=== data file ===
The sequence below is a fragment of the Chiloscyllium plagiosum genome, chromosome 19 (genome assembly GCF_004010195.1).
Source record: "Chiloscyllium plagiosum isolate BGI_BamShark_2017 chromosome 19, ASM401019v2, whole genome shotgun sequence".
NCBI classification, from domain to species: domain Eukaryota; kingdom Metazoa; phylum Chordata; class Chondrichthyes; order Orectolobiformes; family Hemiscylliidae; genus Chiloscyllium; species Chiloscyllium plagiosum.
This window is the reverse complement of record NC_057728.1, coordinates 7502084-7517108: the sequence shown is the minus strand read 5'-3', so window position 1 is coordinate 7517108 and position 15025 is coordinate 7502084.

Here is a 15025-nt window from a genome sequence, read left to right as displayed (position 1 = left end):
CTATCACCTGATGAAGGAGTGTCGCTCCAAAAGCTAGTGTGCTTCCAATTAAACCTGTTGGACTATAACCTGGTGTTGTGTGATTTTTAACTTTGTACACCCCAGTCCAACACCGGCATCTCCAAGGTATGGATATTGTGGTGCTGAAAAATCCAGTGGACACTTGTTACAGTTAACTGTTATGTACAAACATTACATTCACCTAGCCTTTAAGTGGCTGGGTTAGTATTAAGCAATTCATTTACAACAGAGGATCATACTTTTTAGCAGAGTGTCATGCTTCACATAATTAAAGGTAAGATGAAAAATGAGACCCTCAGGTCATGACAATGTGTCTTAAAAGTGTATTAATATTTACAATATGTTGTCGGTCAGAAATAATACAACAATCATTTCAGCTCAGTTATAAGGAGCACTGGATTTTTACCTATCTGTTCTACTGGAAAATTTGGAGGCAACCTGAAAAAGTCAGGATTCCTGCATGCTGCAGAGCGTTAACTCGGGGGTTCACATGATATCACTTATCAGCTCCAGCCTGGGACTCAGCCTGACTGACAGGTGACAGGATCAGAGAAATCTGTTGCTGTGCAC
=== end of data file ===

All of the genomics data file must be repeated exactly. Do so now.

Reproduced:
The sequence below is a fragment of the Chiloscyllium plagiosum genome, chromosome 19 (genome assembly GCF_004010195.1).
Source record: "Chiloscyllium plagiosum isolate BGI_BamShark_2017 chromosome 19, ASM401019v2, whole genome shotgun sequence".
NCBI classification, from domain to species: domain Eukaryota; kingdom Metazoa; phylum Chordata; class Chondrichthyes; order Orectolobiformes; family Hemiscylliidae; genus Chiloscyllium; species Chiloscyllium plagiosum.
This window is the reverse complement of record NC_057728.1, coordinates 7502084-7517108: the sequence shown is the minus strand read 5'-3', so window position 1 is coordinate 7517108 and position 15025 is coordinate 7502084.

Here is a 15025-nt window from a genome sequence, read left to right as displayed (position 1 = left end):
CTATCACCTGATGAAGGAGTGTCGCTCCAAAAGCTAGTGTGCTTCCAATTAAACCTGTTGGACTATAACCTGGTGTTGTGTGATTTTTAACTTTGTACACCCCAGTCCAACACCGGCATCTCCAAGGTATGGATATTGTGGTGCTGAAAAATCCAGTGGACACTTGTTACAGTTAACTGTTATGTACAAACATTACATTCACCTAGCCTTTAAGTGGCTGGGTTAGTATTAAGCAATTCATTTACAACAGAGGATCATACTTTTTAGCAGAGTGTCATGCTTCACATAATTAAAGGTAAGATGAAAAATGAGACCCTCAGGTCATGACAATGTGTCTTAAAAGTGTATTAATATTTACAATATGTTGTCGGTCAGAAATAATACAACAATCATTTCAGCTCAGTTATAAGGAGCACTGGATTTTTACCTATCTGTTCTACTGGAAAATTTGGAGGCAACCTGAAAAAGTCAGGATTCCTGCATGCTGCAGAGCGTTAACTCGGGGGTTCACATGATATCACTTATCAGCTCCAGCCTGGGACTCAGCCTGACTGACAGGTGACAGGATCAGAGAAATCTGTTGCTGTGCAC